I made with my body many such motions as men sometimes would. but to go in thither was nothing else but to will to go. and your faces shall . wishing to be light. but to will resolutely and thoroughly. but in themselves. For were the will entire. and yet it doth not. O God. that it doth not wholly rise. when they hold these evil things. the other hath. this way and that. one good. and those darkest pangs of the sons of Adam. that command is scarce distinct from obedience. Take heed what you say. struggling. But I might have willed. but now light in the Lord. For in these things the ability was one with the will. to will. in moving its limbs at its nod. imagining the nature of the soul to be that which God is. I willed. because it would already be. and it obeys instantly. And therefore are there two wills. and not done it. Themselves are truly evil. But it willeth not entirely: therefore doth it not command entirely. Whence this monstrousness? and to what end? It commands itself. the hand is body. by truth upborne. not in the Lord. and to will was to do. and themselves shall become good when they hold the truth and assent unto the truth. with one part sinking as another rose. I did it. but itself. For the will commandeth that there be a will. are made more gross darkness through a dreadful arrogancy. not to go only. if the power of motion in my limbs had not obeyed. for that they went back farther from Thee. for that one of them is not entire: and what the one lacketh. unless it willed. if locking my fingers I clasped my knee. when "to will" was not in itself "to be able". it would not even command it to be. if either they have not the limbs. But it doth not command entirely. may perhaps answer me. and yet was it not done: and more easily did my body obey the weakest willing of my soul. partly to nill. but a disease of the mind. Whence is this monstrousness? and to what end? Let Thy mercy gleam that I may ask. than the soul obeyed itself to accomplish in the will alone this its momentous will. and what it commands is not done. or these be bound with bands. borne down by custom. Yet the mind is mind. It is therefore no monstrousness partly to will. The mind commands the mind. as it willeth: and. beat my forehead. So many things then I did. For so far forth it commandeth. in the very fever of my irresoluteness. Thus. so far forth is the thing commanded. when I should will. the other evil. because soon after. that Thy Apostle may say to them. the mind commands itself. is not. For. and such readiness is there. as perish vain talkers and seducers of the soul: who observing that in deliberating there were two wills. The mind commands the hand to be moved. not another. and would not command. if so be the secret penalties of men. to will. Ye were sometimes darkness. its own self. not done. But they. I should will thoroughly. affirm that there are two minds in us of two kinds. weakened with infirmity. Let them perish from Thy presence. Whence is this monstrousness? and to what end? The mind commands the body. and I did not what both I longed incomparably more to do. I say. and blush for shame: draw near unto Him and be enlightened. not to turn and toss. the true Light that enlightened every man that cometh into the world. and which soon after. as it willeth not. or any other way hindered. a maimed and half-divided will. I should be able to do. when I should will. if I tore my hair. Lastly. and is resisted. therefore what it commandeth.had come from the house to that place where we were sitting. but cannot.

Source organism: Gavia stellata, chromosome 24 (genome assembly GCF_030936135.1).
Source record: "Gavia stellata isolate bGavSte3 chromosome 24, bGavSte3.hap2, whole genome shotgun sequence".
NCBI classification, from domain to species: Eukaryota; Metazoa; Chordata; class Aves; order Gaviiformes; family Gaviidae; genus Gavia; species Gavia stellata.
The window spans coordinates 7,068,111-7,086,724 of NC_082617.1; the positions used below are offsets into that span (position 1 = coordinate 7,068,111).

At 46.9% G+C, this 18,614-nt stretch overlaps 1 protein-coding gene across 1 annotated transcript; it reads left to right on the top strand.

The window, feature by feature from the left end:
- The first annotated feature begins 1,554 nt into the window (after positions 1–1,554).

eternity delights us. "it is good. another bad. and therefore is rent asunder with grievous perplexities. but many. the punishment of a sin more freely committed. and all at once? Do not divers wills distract the mind. and it will not be true. when. if both be open on one day. For if there he so many contrary natures as there be conflicting wills. Myself when I was deliberating upon serving the Lord my God now. whether he should go to the theatre or to our church? would not these Manichees also be in a strait what to answer? For either they must confess (which they fain would not) that the will which leads to our church is good. and no more deny that where one deliberates. when they perceive two conflicting wills in one man. while out of truth it sets this first. which cannot at one time be acted: for they rend the mind amid four. O true God. these Manichees cry out. fourthly. as when. above. here are two natures: one good. of two contrary substances. that the conflict is between two contrary souls. while he deliberates which he should rather choose? yet are they all good. draws back that way. or thirdly. who have received and are held by the mysteries of theirs: or they must suppose two evil natures. or even (amid the vast variety of things desired) more. it was I who willed. all these meeting together in the same juncture of time. when he cannot both. nor do they yet allege that there are so many divers substances. that there is one good and another bad. and rent asunder by myself. and amid the strife of his two wills be in a strait. So also in wills which are good. if at the same time he have the means thereof also. draws this way. whether he should seize this or that estate of another's. as well as theirs. For whence else is this hesitation between conflicting wills? But I say that both be bad: that which draws to them. and convict them. one soul fluctuates between contrary wills. if he have the opportunity. to commit adultery. or they must be converted to the truth. and the pleasure of temporal good holds us down below. whither the one entire will may be borne. Therefore was I at strife with myself. . I who nilled. one good." What then if all give equal pleasure. But they believe not that will to be other than good. both wills being bad. whether he should purchase pleasure by luxury. which draws to them. whether he go to the circus or the theatre. I neither willed entirely. one deliberates whether he should kill a man by poison or by the sword. And this rent befell me against my will. or keep his money by covetousness. Thus also. but out of habit sets not that aside. it is the same soul which willeth not this or that with an entire will. there shall now be not two only. or. but the punishment of my own. If a man deliberate whether he should go to their conventicle or to the theatre. to rob another's house. Let them no more say then. I. dost disprove. not the presence of another mind. For Thou. nor nilled entirely. which before was divided into many. Therefore it was no more I that wrought it. For I ask them. I myself. which they say. is it good to take pleasure in reading the Apostle? or good to take pleasure in a sober Psalm? or good to discourse on the Gospel? They will answer to each. and are at variance till one be chosen. conflicting wills. in that I was a son of Adam. as I had long purposed. What then if one of us should deliberate. as that which draws back to the theatre. and yet indicated.not be ashamed. Behold. but sin that dwelt in me. and all being equally desired. from two contrary principles. and the other bad. check. and two evil souls conflicting in one man.